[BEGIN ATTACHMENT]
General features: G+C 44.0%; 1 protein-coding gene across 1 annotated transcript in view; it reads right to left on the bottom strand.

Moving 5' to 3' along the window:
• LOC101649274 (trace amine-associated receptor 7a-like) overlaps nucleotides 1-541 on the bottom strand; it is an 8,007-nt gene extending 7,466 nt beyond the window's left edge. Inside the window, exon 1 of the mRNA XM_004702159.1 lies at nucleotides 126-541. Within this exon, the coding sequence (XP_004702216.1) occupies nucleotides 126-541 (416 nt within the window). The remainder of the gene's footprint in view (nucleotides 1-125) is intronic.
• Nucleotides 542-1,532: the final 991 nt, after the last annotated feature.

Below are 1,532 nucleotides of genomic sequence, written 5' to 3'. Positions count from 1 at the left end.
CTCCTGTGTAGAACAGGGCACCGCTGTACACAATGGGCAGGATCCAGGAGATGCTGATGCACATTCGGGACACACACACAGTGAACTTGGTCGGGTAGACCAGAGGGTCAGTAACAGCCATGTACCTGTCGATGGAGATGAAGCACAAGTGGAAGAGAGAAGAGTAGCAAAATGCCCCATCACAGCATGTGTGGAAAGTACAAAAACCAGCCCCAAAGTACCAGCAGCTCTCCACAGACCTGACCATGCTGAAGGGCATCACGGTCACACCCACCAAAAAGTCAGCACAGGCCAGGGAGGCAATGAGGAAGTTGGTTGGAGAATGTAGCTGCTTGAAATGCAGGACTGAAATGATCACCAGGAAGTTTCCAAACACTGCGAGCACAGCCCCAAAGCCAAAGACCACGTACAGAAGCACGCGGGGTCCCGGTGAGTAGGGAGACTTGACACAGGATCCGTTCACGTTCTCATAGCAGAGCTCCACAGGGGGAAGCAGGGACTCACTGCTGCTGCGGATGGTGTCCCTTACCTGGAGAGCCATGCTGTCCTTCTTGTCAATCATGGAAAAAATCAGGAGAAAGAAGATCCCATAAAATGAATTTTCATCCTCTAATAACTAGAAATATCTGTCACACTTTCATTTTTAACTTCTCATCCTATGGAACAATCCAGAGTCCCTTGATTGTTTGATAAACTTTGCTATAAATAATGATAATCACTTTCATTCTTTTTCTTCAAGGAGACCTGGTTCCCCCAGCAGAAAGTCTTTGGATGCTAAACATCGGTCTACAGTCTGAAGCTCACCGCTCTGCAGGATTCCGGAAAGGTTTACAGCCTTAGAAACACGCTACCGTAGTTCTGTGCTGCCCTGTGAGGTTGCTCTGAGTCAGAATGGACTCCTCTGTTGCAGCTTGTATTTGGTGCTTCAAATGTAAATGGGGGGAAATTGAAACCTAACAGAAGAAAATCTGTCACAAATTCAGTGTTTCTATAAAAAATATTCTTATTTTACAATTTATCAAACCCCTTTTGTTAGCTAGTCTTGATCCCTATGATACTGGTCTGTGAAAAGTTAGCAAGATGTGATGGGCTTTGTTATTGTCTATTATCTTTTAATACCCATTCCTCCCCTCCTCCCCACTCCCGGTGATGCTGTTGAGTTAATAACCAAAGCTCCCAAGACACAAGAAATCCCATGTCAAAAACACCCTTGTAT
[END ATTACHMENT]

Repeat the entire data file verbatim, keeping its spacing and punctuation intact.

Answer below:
General features: G+C 44.0%; 1 protein-coding gene across 1 annotated transcript in view; it reads right to left on the bottom strand.

Moving 5' to 3' along the window:
• LOC101649274 (trace amine-associated receptor 7a-like) overlaps nucleotides 1-541 on the bottom strand; it is an 8,007-nt gene extending 7,466 nt beyond the window's left edge. Inside the window, exon 1 of the mRNA XM_004702159.1 lies at nucleotides 126-541. Within this exon, the coding sequence (XP_004702216.1) occupies nucleotides 126-541 (416 nt within the window). The remainder of the gene's footprint in view (nucleotides 1-125) is intronic.
• Nucleotides 542-1,532: the final 991 nt, after the last annotated feature.

Below are 1,532 nucleotides of genomic sequence, written 5' to 3'. Positions count from 1 at the left end.
CTCCTGTGTAGAACAGGGCACCGCTGTACACAATGGGCAGGATCCAGGAGATGCTGATGCACATTCGGGACACACACACAGTGAACTTGGTCGGGTAGACCAGAGGGTCAGTAACAGCCATGTACCTGTCGATGGAGATGAAGCACAAGTGGAAGAGAGAAGAGTAGCAAAATGCCCCATCACAGCATGTGTGGAAAGTACAAAAACCAGCCCCAAAGTACCAGCAGCTCTCCACAGACCTGACCATGCTGAAGGGCATCACGGTCACACCCACCAAAAAGTCAGCACAGGCCAGGGAGGCAATGAGGAAGTTGGTTGGAGAATGTAGCTGCTTGAAATGCAGGACTGAAATGATCACCAGGAAGTTTCCAAACACTGCGAGCACAGCCCCAAAGCCAAAGACCACGTACAGAAGCACGCGGGGTCCCGGTGAGTAGGGAGACTTGACACAGGATCCGTTCACGTTCTCATAGCAGAGCTCCACAGGGGGAAGCAGGGACTCACTGCTGCTGCGGATGGTGTCCCTTACCTGGAGAGCCATGCTGTCCTTCTTGTCAATCATGGAAAAAATCAGGAGAAAGAAGATCCCATAAAATGAATTTTCATCCTCTAATAACTAGAAATATCTGTCACACTTTCATTTTTAACTTCTCATCCTATGGAACAATCCAGAGTCCCTTGATTGTTTGATAAACTTTGCTATAAATAATGATAATCACTTTCATTCTTTTTCTTCAAGGAGACCTGGTTCCCCCAGCAGAAAGTCTTTGGATGCTAAACATCGGTCTACAGTCTGAAGCTCACCGCTCTGCAGGATTCCGGAAAGGTTTACAGCCTTAGAAACACGCTACCGTAGTTCTGTGCTGCCCTGTGAGGTTGCTCTGAGTCAGAATGGACTCCTCTGTTGCAGCTTGTATTTGGTGCTTCAAATGTAAATGGGGGGAAATTGAAACCTAACAGAAGAAAATCTGTCACAAATTCAGTGTTTCTATAAAAAATATTCTTATTTTACAATTTATCAAACCCCTTTTGTTAGCTAGTCTTGATCCCTATGATACTGGTCTGTGAAAAGTTAGCAAGATGTGATGGGCTTTGTTATTGTCTATTATCTTTTAATACCCATTCCTCCCCTCCTCCCCACTCCCGGTGATGCTGTTGAGTTAATAACCAAAGCTCCCAAGACACAAGAAATCCCATGTCAAAAACACCCTTGTAT